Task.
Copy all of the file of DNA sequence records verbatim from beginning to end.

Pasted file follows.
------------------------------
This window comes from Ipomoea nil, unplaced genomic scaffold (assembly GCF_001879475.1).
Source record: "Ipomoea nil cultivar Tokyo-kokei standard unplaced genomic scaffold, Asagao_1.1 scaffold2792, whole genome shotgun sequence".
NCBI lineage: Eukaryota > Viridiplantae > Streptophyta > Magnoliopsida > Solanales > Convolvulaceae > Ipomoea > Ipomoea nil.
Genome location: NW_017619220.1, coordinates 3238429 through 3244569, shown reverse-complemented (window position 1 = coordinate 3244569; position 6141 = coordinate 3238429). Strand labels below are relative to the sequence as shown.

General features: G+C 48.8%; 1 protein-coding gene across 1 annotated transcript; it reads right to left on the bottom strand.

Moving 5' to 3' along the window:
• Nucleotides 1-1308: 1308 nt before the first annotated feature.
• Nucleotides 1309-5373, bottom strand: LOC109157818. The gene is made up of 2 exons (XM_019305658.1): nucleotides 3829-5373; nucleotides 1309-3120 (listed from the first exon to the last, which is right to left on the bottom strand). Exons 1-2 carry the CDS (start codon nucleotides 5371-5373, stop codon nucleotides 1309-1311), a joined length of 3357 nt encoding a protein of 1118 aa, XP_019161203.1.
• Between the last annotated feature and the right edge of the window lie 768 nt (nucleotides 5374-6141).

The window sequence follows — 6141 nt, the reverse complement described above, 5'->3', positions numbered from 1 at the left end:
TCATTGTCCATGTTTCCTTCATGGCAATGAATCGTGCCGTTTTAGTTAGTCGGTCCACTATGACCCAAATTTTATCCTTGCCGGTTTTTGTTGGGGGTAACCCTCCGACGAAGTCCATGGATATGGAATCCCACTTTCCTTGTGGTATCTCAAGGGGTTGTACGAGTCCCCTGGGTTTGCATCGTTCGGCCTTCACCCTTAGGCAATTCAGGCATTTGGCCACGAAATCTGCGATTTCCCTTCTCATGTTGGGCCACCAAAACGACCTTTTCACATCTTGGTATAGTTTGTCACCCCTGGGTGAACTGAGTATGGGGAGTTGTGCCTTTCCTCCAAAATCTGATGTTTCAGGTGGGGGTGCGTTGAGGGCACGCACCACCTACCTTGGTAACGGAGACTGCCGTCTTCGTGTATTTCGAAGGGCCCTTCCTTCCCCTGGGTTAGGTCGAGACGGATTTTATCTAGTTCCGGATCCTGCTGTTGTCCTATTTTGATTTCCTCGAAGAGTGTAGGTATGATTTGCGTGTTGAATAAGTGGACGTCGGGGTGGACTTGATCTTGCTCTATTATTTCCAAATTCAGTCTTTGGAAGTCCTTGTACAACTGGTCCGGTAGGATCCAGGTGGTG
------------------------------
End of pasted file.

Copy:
This window comes from Ipomoea nil, unplaced genomic scaffold (assembly GCF_001879475.1).
Source record: "Ipomoea nil cultivar Tokyo-kokei standard unplaced genomic scaffold, Asagao_1.1 scaffold2792, whole genome shotgun sequence".
NCBI lineage: Eukaryota > Viridiplantae > Streptophyta > Magnoliopsida > Solanales > Convolvulaceae > Ipomoea > Ipomoea nil.
Genome location: NW_017619220.1, coordinates 3238429 through 3244569, shown reverse-complemented (window position 1 = coordinate 3244569; position 6141 = coordinate 3238429). Strand labels below are relative to the sequence as shown.

General features: G+C 48.8%; 1 protein-coding gene across 1 annotated transcript; it reads right to left on the bottom strand.

Moving 5' to 3' along the window:
• Nucleotides 1-1308: 1308 nt before the first annotated feature.
• Nucleotides 1309-5373, bottom strand: LOC109157818. The gene is made up of 2 exons (XM_019305658.1): nucleotides 3829-5373; nucleotides 1309-3120 (listed from the first exon to the last, which is right to left on the bottom strand). Exons 1-2 carry the CDS (start codon nucleotides 5371-5373, stop codon nucleotides 1309-1311), a joined length of 3357 nt encoding a protein of 1118 aa, XP_019161203.1.
• Between the last annotated feature and the right edge of the window lie 768 nt (nucleotides 5374-6141).

The window sequence follows — 6141 nt, the reverse complement described above, 5'->3', positions numbered from 1 at the left end:
TCATTGTCCATGTTTCCTTCATGGCAATGAATCGTGCCGTTTTAGTTAGTCGGTCCACTATGACCCAAATTTTATCCTTGCCGGTTTTTGTTGGGGGTAACCCTCCGACGAAGTCCATGGATATGGAATCCCACTTTCCTTGTGGTATCTCAAGGGGTTGTACGAGTCCCCTGGGTTTGCATCGTTCGGCCTTCACCCTTAGGCAATTCAGGCATTTGGCCACGAAATCTGCGATTTCCCTTCTCATGTTGGGCCACCAAAACGACCTTTTCACATCTTGGTATAGTTTGTCACCCCTGGGTGAACTGAGTATGGGGAGTTGTGCCTTTCCTCCAAAATCTGATGTTTCAGGTGGGGGTGCGTTGAGGGCACGCACCACCTACCTTGGTAACGGAGACTGCCGTCTTCGTGTATTTCGAAGGGCCCTTCCTTCCCCTGGGTTAGGTCGAGACGGATTTTATCTAGTTCCGGATCCTGCTGTTGTCCTATTTTGATTTCCTCGAAGAGTGTAGGTATGATTTGCGTGTTGAATAAGTGGACGTCGGGGTGGACTTGATCTTGCTCTATTATTTCCAAATTCAGTCTTTGGAAGTCCTTGTACAACTGGTCCGGTAGGATCCAGGTGGTG